Two of the most basic rules of marketing are: (1) know your purpose and (2) know your audience. But as basic as these rules are, they are violated surprisingly frequently. Take, for example, the frequent emails I receive from individuals seeking to write guest posts on this blog or on my lawyermeltdown.com site. Here's one I received this week (names and other details removed to protect the writer's identity):
My name is [name]; I run a blog at [blog url], a network of experienced criminal defense attorneys across [state]. We write a lot of quality content on legal defense, assault charges, domestic violence, misdemeanors, property crimes and other criminal defense topics, something I noticed you also love to publish on your esteemed website :)
I know you’re incredibly busy, so I’ll be quick. I have an article that I’d like to contribute to your site. It’s about Bail and why it is inherently excessive, which I know you and your readers have expressed interest in, and I think they’d like what I have to say. Naturally, if you choose to run the piece, we’ll tell our readers about and promote on social media, so you’d get a traffic boost (and hopefully some new readers, as well). Let me know if you’re interested and we can talk about the next steps.
One way or another, thanks for your time, and keep up the awesome work!
How well did this email work? Let's examine these two basic rules of marketing.
Any marketing endeavor should begin with an examination of purpose. Why are you undertaking this particular project or marketing initiative? What do you hope to accomplish? Is your chosen method the best method for accomplishing this purpose?
Next, you need to spend some time thinking about your audience. Given your intended purpose, who is the most appropriate audience for your marketing message? Where is the best place to reach that audience? What is the best method for reaching them? Does this audience have likes, dislikes, preferences or biases that might affect your marketing message, your approach, or the method you choose to reach them? If you don't know the answers to these questions, it might be time to do some homework.
Going back to our example above, let's look at each of these basics in turn.
Know Your Purpose
First, is marketing the purpose of this email? Of course it is! He's using guest posting as a way to gain more visibility for his blog and for the lawyers in his criminal defense network. He is marketing himself to bloggers and websites as a guest writer. The purpose of this email is to have me agree to post his contribution about excessive bail on my blog or site.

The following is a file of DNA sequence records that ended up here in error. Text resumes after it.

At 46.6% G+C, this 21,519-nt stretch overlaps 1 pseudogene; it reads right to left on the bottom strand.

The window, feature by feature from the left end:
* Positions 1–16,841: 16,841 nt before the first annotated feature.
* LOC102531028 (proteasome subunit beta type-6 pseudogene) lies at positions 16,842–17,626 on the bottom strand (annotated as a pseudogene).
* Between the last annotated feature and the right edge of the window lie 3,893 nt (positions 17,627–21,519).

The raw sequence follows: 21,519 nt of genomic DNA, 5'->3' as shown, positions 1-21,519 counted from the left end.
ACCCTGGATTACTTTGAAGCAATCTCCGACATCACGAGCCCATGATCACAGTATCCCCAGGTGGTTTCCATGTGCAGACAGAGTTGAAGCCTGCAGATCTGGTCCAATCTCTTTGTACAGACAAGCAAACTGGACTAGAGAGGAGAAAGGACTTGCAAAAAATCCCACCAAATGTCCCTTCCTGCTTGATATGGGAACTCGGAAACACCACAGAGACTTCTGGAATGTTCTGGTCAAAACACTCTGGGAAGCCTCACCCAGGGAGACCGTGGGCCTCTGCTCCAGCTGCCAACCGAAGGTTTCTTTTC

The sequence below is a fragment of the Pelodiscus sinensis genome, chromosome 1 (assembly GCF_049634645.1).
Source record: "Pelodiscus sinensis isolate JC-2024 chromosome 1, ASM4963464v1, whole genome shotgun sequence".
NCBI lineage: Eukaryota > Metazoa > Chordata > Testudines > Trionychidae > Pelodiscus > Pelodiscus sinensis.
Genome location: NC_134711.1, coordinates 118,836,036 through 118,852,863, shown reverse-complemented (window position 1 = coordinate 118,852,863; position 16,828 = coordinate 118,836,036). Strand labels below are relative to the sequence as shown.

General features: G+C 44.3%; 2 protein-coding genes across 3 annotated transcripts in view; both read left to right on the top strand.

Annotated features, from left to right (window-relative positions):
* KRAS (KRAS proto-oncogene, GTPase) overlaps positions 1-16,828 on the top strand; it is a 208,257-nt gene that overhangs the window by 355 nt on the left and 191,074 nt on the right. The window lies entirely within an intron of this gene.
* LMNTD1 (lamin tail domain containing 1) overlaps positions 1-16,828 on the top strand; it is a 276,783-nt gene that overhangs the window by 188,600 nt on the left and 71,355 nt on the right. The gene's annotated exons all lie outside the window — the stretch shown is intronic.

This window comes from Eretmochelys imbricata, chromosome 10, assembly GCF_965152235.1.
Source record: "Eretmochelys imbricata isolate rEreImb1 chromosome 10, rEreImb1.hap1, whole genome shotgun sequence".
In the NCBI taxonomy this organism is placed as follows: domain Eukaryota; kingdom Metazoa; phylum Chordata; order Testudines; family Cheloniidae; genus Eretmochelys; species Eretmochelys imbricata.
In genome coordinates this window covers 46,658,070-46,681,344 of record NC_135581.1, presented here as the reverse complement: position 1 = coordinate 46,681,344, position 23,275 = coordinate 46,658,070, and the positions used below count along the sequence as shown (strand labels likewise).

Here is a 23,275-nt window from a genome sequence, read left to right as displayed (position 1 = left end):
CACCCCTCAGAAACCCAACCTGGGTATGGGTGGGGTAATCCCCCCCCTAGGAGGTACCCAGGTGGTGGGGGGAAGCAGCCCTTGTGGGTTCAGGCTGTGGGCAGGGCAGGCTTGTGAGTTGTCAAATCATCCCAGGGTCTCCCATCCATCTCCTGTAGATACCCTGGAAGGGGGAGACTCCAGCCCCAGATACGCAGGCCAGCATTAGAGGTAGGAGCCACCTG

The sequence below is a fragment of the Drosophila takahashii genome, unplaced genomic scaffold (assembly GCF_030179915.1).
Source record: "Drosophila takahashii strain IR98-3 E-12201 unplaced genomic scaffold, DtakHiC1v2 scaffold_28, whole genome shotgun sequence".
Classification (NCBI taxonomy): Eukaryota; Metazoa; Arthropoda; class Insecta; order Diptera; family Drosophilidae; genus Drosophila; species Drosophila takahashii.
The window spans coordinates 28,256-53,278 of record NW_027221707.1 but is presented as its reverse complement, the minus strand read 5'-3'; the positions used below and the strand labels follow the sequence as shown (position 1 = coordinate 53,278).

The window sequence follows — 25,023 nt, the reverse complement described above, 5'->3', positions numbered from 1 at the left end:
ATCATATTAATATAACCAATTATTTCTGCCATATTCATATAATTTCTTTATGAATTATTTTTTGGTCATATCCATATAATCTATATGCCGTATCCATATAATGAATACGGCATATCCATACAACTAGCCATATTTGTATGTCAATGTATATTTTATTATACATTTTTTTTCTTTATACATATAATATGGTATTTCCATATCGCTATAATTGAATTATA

Looking at purpose alone, this writer did a decent job of marketing his guest post - he provided me with the url to his blog so that I could go there and see the post topics and the quality of the writing. He gave me a good idea of his market and the kinds of topics his blog covers. And he made a suggestion of a specific topic for his proposed guest post on my blog.
There were some negatives, though. For example, he doesn't tell me whether the piece he is proposing would be unique content provided only to me. Is this content he's shopping to many others? If so, it might result in me posting duplicate content that appears in other places on the internet, which is something I'd want to avoid.
He also doesn't say exactly who will be writing the post he proposes. His email says he runs a blog that is a network of criminal defense attorneys, which makes me wonder who is actually creating the content. If I were to accept a guest post, I'd want to know who was writing it and whether that person had a perspective or something to say that would resonate with my readers.
And that brings us to the next marketing basic:
Know Your Audience
This is where this email, and the writer's whole pitch, falls apart. It is glaringly obvious that the person who sent me this email knows nothing about my blog or my website, the market I serve, or the topics that would fit into my site. What makes it even worse is that the writer says things like, "something I noticed you also love to publish on your esteemed website :)" and "which I know you and your readers have expressed interest in, and I think they’d like what I have to say."
The email makes it sound as if this writer is actually familiar with my blog or website and what my readers want, even though it is clear from the topics he talks about and the piece he proposes that he hasn't read my blog or site at all. If he had spent some time looking at my blog or website, he would know that criminal law topics are not the right fit for me.
This was a complete failure to identify the appropriate audience for the writer's marketing pitch; in this case, the audience should have been limited to blogs or websites that post on criminal law issues or target audiences with an interest in criminal law topics.
Not only did this writer waste my time and his (although, in fairness, he did provide me with a blog post topic), but the net effect of contacting me with this pitch was not only not positive (he didn't accomplish his purpose) or even neutral, but it was, in fact, negative.
It is clear to me that the writer didn't do his homework, didn't tailor his email messages, and is only pretending to be familiar with my audience, my site and its contents. What does that say about how he - or the lawyers he represents - does business?
It is likely that this same email pitch was sent, word for word, to many other websites or blogs. Perhaps he wouldl get lucky and some of them would be the right fit. But is that the most effective way to go about marketing yourself, your firm, or your practice? Is that the way you want others to go about marketing you or your firm? Is it professional? Is getting one yes worth the potential negative effect of the impression left on the others for whom this pitch wasn't appropriate?
What do you think?